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I have two git repositories:

  1. report.git (Master on remote location)
  2. cloned.git (Local)

I lost report.git. I have the cloned.git. I want to clone other repositories from this cloned.git. This is possible but my question is am I missing something? Is cloned.git really the same as the master report.git?

cloned.git still points to the Master report.git. I changed this by removing the options in the .git/config. Is this enough?

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To understand Git, it's critical to understand that all Git repos and all Git branches are equal peers -- there is no such thing as a "master" repo. Also, in Git parlance the term "master" usually refers to a repo's default (i.e. first) branch. But even then there is nothing inherently special about the master branch. It's the same as any other branch: it can be deleted, renamed, etc. –  Dan Moulding Nov 8 '09 at 2:46

3 Answers 3

up vote 5 down vote accepted

Your cloned.git repository is a clone (copy) of report.git in the state that report.git was when you cloned or last pulled from report.git

Your cloned.git has always been a master, report.git has always been a master as well. It's the beauty of git.

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git clone --bare localrepo.git newremoterepo.git

http://git-scm.com/docs/git-clone

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Note: Complicated technique desceibed below is required only if 'cloned' repository is working repository (i.e. non-bare repository you commit in, using separate remotes layout), and not bare (or mirror) repository. If 'cloned.git' is a bare repository it is enough to do git clone --bare (or git clone --mirror) to recover original 'report.git' repository (just like e.g. alinrus wrote).


Assuming that you used default configuration and modern Git, which means "separate remotes" layout, you would have remote-tracking branches of 'report.git' in 'remotes/origin' (or 'remotes/report') namespace.

To re-create 'report.git' repository you would have to push (or fetch) once from remote-tracking branches to ordinary branches, reverting ordinary fetch refspec (at least for branches: tags are always mirrored). So the refspec for one time push (or fetch) would be something like the following: refs/remotes/origin/*:refs/heads/* plus refs/tags/*:refs/tags/*.


Example recovery session

Let's assume that original 'report.git' repository contains two branches: 'master' and 'next', and no tags (tags are mapped 1-1, so they shouldn't be a problem, anyway):

$ git init --bare report.git
# ...
[report.git] $ git branch -a
* master
   next

Let's have 'cloned/.git' repository to be oridinary (non-bare and non-mirror) clone of 'report.git':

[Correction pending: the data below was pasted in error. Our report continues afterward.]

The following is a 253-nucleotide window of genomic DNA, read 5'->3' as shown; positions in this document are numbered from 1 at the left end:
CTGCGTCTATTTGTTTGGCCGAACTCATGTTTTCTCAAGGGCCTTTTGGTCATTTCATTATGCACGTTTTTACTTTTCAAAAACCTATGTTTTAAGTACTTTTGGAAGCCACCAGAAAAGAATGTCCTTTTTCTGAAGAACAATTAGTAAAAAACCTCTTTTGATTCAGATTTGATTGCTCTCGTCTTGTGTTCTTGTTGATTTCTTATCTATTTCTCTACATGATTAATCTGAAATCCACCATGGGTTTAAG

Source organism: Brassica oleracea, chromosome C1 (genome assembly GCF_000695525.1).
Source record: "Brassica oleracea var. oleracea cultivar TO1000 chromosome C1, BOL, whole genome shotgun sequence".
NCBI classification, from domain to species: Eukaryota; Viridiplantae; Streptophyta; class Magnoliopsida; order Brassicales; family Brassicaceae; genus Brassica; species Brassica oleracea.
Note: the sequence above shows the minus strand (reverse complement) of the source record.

$ git clone user@example.com:report.git cloned
Initialized empty Git repository in /tmp/jnareb/cloned/.git/
# ...
[cloned] $ git branch -a
* master
   remotes/origin/HEAD -> origin/master
   remotes/origin/master
   remotes/origin/next
[cloned] $ git remote show origin
* remote origin
  Fetch URL: user@example.com:report.git
  Push  URL: user@example.com:report.git
  HEAD branch: master
  Remote branches:
    master tracked
    next    tracked
  Local branch configured for 'git pull':
    master merges with remote master
  Local ref configured for 'git push':
    master pushes to master (up to date)

Of course status of your branches, and the number of your local branches might differ for your situation. This is just a simple example.

Now let's remove, or better yet rename (move aside) the original repository 'report.git', to test our recovery operation

$ mv report.git report-copy.git

Now we recovet the state of 'report.git' that it had on last fetch / pull operation in 'cloned/.git':

$ git init report.git    # push won't create new repository
# move to 'cloned' repository
[cloned] $ git push user@example.com:report.git 'refs/remotes/origin/*:refs/heads/*'
Counting objects: 12, done.
Compressing objects: 100% (6/6), done.
Writing objects: 100% (12/12), 839 bytes, done.
Total 12 (delta 1), reused 0 (delta 0)
Unpacking objects: 100% (12/12), done.
warning: updating the current branch
# long warning about pushing into current branch
To user@example.com:report.git
 * [new branch]      origin/HEAD -> HEAD
 * [new branch]      origin/master -> master
 * [new branch]      origin/next -> next

Now you can compare 'report.git' and 'report-copy.git' if there are identical. If 'report.git' was non-bare they might differ, because push would not update working directory (and you would need to do git reset --hard HEAD or git checkout in 'report.git' yourself), but it is a bare repository, isn't it?

HTH (hope that helps).

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